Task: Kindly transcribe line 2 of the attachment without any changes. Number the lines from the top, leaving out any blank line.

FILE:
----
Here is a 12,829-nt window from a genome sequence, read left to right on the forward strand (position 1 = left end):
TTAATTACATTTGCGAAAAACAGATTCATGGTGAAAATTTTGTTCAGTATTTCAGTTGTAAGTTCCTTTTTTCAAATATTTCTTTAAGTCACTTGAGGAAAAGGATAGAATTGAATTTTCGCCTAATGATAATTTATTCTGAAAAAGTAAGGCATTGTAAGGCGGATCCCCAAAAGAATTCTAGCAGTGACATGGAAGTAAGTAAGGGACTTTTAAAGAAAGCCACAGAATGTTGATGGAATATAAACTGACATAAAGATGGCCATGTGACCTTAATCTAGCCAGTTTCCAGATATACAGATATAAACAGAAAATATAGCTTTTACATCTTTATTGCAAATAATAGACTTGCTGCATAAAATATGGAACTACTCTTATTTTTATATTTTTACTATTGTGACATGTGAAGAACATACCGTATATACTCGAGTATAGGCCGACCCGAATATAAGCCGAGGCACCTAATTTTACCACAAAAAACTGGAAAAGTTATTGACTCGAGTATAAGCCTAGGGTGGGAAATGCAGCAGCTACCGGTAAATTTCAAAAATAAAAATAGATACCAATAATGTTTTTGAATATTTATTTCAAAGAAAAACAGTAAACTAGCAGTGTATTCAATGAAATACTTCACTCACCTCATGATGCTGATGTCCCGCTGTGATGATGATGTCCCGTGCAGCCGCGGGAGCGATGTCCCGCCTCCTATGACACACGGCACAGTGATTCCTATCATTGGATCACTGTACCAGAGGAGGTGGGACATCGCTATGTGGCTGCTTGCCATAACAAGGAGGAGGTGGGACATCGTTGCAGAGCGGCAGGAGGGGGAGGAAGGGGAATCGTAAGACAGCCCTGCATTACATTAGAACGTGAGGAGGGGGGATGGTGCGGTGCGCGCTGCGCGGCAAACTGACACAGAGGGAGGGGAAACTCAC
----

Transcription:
TTAATTACATTTGCGAAAAACAGATTCATGGTGAAAATTTTGTTCAGTATTTCAGTTGTAAGTTCCTTTTTTCAAATATTTCTTTAAGTCACTTGAGGAAAAGGATAGAATTGAATTTTCGCCTAATGATAATTTATTCTGAAAAAGTAAGGCATTGTAAGGCGGATCCCCAAAAGAATTCTAGCAGTGACATGGAAGTAAGTAAGGGACTTTTAAAGAAAGCCACAGAATGTTGATGGAATATAAACTGACATAAAGATGGCCATGTGACCTTAATCTAGCCAGTTTCCAGATATACAGATATAAACAGAAAATATAGCTTTTACATCTTTATTGCAAATAATAGACTTGCTGCATAAAATATGGAACTACTCTTATTTTTATATTTTTACTATTGTGACATGTGAAGAACATACCGTATATACTCGAGTATAGGCCGACCCGAATATAAGCCGAGGCACCTAATTTTACCACAAAAAACTGGAAAAGTTATTGACTCGAGTATAAGCCTAGGGTGGGAAATGCAGCAGCTACCGGTAAATTTCAAAAATAAAAATAGATACCAATAATGTTTTTGAATATTTATTTCAAAGAAAAACAGTAAACTAGCAGTGTATTCAATGAAATACTTCACTCACCTCATGATGCTGATGTCCCGCTGTGATGATGATGTCCCGTGCAGCCGCGGGAGCGATGTCCCGCCTCCTATGACACACGGCACAGTGATTCCTATCATTGGATCACTGTACCAGAGGAGGTGGGACATCGCTATGTGGCTGCTTGCCATAACAAGGAGGAGGTGGGACATCGTTGCAGAGCGGCAGGAGGGGGAGGAAGGGGAATCGTAAGACAGCCCTGCATTACATTAGAACGTGAGGAGGGGGGATGGTGCGGTGCGCGCTGCGCGGCAAACTGACACAGAGGGAGGGGAAACTCAC